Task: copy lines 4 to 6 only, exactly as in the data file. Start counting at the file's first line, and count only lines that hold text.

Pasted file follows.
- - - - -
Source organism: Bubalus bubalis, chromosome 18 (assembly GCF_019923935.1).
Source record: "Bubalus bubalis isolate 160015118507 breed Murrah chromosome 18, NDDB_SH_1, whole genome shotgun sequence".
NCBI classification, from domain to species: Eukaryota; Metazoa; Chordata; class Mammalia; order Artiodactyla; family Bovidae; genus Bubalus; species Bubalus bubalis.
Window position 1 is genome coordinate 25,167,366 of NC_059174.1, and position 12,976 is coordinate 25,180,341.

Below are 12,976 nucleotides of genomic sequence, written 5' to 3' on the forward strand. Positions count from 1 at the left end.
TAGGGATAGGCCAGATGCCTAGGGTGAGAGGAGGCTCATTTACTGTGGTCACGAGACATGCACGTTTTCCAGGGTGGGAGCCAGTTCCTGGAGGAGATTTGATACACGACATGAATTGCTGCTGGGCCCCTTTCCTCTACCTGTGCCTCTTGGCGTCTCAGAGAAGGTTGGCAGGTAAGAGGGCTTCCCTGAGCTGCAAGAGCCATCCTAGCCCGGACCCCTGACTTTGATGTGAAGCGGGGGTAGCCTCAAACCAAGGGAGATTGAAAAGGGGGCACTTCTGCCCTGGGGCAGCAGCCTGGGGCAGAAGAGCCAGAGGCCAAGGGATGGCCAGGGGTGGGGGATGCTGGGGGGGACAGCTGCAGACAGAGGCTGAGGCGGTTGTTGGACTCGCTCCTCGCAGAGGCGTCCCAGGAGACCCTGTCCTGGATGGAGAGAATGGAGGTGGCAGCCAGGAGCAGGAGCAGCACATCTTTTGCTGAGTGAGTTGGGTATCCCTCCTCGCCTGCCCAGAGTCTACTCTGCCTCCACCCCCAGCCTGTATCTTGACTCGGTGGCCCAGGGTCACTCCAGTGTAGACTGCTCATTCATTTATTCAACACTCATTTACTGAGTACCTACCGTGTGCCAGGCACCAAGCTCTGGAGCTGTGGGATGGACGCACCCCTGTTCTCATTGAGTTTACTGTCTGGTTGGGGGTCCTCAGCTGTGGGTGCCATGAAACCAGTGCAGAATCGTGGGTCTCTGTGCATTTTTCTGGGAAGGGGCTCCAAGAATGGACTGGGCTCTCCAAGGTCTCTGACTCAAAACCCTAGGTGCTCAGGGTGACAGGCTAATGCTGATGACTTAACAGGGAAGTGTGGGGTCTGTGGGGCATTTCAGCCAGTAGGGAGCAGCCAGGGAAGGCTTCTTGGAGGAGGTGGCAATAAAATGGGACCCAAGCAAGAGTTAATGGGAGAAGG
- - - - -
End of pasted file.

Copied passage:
Window position 1 is genome coordinate 25,167,366 of NC_059174.1, and position 12,976 is coordinate 25,180,341.

Below are 12,976 nucleotides of genomic sequence, written 5' to 3' on the forward strand. Positions count from 1 at the left end.
TAGGGATAGGCCAGATGCCTAGGGTGAGAGGAGGCTCATTTACTGTGGTCACGAGACATGCACGTTTTCCAGGGTGGGAGCCAGTTCCTGGAGGAGATTTGATACACGACATGAATTGCTGCTGGGCCCCTTTCCTCTACCTGTGCCTCTTGGCGTCTCAGAGAAGGTTGGCAGGTAAGAGGGCTTCCCTGAGCTGCAAGAGCCATCCTAGCCCGGACCCCTGACTTTGATGTGAAGCGGGGGTAGCCTCAAACCAAGGGAGATTGAAAAGGGGGCACTTCTGCCCTGGGGCAGCAGCCTGGGGCAGAAGAGCCAGAGGCCAAGGGATGGCCAGGGGTGGGGGATGCTGGGGGGGACAGCTGCAGACAGAGGCTGAGGCGGTTGTTGGACTCGCTCCTCGCAGAGGCGTCCCAGGAGACCCTGTCCTGGATGGAGAGAATGGAGGTGGCAGCCAGGAGCAGGAGCAGCACATCTTTTGCTGAGTGAGTTGGGTATCCCTCCTCGCCTGCCCAGAGTCTACTCTGCCTCCACCCCCAGCCTGTATCTTGACTCGGTGGCCCAGGGTCACTCCAGTGTAGACTGCTCATTCATTTATTCAACACTCATTTACTGAGTACCTACCGTGTGCCAGGCACCAAGCTCTGGAGCTGTGGGATGGACGCACCCCTGTTCTCATTGAGTTTACTGTCTGGTTGGGGGTCCTCAGCTGTGGGTGCCATGAAACCAGTGCAGAATCGTGGGTCTCTGTGCATTTTTCTGGGAAGGGGCTCCAAGAATGGACTGGGCTCTCCAAGGTCTCTGACTCAAAACCCTAGGTGCTCAGGGTGACAGGCTAATGCTGATGACTTAACAGGGAAGTGTGGGGTCTGTGGGGCATTTCAGCCAGTAGGGAGCAGCCAGGGAAGGCTTCTTGGAGGAGGTGGCAATAAAATGGGACCCAAGCAAGAGTTAATGGGAGAAGG